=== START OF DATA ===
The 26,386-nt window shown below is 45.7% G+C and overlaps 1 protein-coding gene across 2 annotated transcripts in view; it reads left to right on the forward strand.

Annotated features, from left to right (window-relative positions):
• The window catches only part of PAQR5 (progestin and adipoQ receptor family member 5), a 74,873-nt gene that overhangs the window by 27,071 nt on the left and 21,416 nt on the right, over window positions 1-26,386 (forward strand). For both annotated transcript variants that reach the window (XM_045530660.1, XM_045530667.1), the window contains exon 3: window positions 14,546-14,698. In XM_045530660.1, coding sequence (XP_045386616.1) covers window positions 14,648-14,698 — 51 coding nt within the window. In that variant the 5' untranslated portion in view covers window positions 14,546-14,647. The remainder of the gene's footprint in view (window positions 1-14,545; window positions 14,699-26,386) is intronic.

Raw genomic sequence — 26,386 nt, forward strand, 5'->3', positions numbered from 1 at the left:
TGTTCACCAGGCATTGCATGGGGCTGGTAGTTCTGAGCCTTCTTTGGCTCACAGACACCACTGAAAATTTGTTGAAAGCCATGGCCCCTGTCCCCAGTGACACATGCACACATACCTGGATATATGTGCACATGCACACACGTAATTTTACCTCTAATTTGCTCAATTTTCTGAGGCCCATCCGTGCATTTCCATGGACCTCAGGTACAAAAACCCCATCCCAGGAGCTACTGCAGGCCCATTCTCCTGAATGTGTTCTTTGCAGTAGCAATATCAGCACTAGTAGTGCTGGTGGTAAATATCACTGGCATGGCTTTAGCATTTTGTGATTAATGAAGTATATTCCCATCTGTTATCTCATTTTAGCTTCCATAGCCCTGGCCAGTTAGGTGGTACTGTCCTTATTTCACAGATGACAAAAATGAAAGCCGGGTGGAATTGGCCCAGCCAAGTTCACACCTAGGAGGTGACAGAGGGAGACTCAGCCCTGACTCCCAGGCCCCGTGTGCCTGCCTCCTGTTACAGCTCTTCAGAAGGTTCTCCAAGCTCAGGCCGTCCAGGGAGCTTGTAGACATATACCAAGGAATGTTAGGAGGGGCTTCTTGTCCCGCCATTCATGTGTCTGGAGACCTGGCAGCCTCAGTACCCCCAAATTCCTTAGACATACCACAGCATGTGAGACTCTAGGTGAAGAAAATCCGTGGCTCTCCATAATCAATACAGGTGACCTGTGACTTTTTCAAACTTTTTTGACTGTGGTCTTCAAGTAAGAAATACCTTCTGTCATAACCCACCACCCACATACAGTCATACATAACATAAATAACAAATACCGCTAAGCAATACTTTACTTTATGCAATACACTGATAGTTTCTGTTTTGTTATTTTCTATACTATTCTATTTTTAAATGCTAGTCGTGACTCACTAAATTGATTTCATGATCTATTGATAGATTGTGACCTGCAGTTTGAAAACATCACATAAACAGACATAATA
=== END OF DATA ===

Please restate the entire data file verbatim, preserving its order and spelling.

The 26,386-nt window shown below is 45.7% G+C and overlaps 1 protein-coding gene across 2 annotated transcripts in view; it reads left to right on the forward strand.

Annotated features, from left to right (window-relative positions):
• The window catches only part of PAQR5 (progestin and adipoQ receptor family member 5), a 74,873-nt gene that overhangs the window by 27,071 nt on the left and 21,416 nt on the right, over window positions 1-26,386 (forward strand). For both annotated transcript variants that reach the window (XM_045530660.1, XM_045530667.1), the window contains exon 3: window positions 14,546-14,698. In XM_045530660.1, coding sequence (XP_045386616.1) covers window positions 14,648-14,698 — 51 coding nt within the window. In that variant the 5' untranslated portion in view covers window positions 14,546-14,647. The remainder of the gene's footprint in view (window positions 1-14,545; window positions 14,699-26,386) is intronic.

Raw genomic sequence — 26,386 nt, forward strand, 5'->3', positions numbered from 1 at the left:
TGTTCACCAGGCATTGCATGGGGCTGGTAGTTCTGAGCCTTCTTTGGCTCACAGACACCACTGAAAATTTGTTGAAAGCCATGGCCCCTGTCCCCAGTGACACATGCACACATACCTGGATATATGTGCACATGCACACACGTAATTTTACCTCTAATTTGCTCAATTTTCTGAGGCCCATCCGTGCATTTCCATGGACCTCAGGTACAAAAACCCCATCCCAGGAGCTACTGCAGGCCCATTCTCCTGAATGTGTTCTTTGCAGTAGCAATATCAGCACTAGTAGTGCTGGTGGTAAATATCACTGGCATGGCTTTAGCATTTTGTGATTAATGAAGTATATTCCCATCTGTTATCTCATTTTAGCTTCCATAGCCCTGGCCAGTTAGGTGGTACTGTCCTTATTTCACAGATGACAAAAATGAAAGCCGGGTGGAATTGGCCCAGCCAAGTTCACACCTAGGAGGTGACAGAGGGAGACTCAGCCCTGACTCCCAGGCCCCGTGTGCCTGCCTCCTGTTACAGCTCTTCAGAAGGTTCTCCAAGCTCAGGCCGTCCAGGGAGCTTGTAGACATATACCAAGGAATGTTAGGAGGGGCTTCTTGTCCCGCCATTCATGTGTCTGGAGACCTGGCAGCCTCAGTACCCCCAAATTCCTTAGACATACCACAGCATGTGAGACTCTAGGTGAAGAAAATCCGTGGCTCTCCATAATCAATACAGGTGACCTGTGACTTTTTCAAACTTTTTTGACTGTGGTCTTCAAGTAAGAAATACCTTCTGTCATAACCCACCACCCACATACAGTCATACATAACATAAATAACAAATACCGCTAAGCAATACTTTACTTTATGCAATACACTGATAGTTTCTGTTTTGTTATTTTCTATACTATTCTATTTTTAAATGCTAGTCGTGACTCACTAAATTGATTTCATGATCTATTGATAGATTGTGACCTGCAGTTTGAAAACATCACATAAACAGACATAATA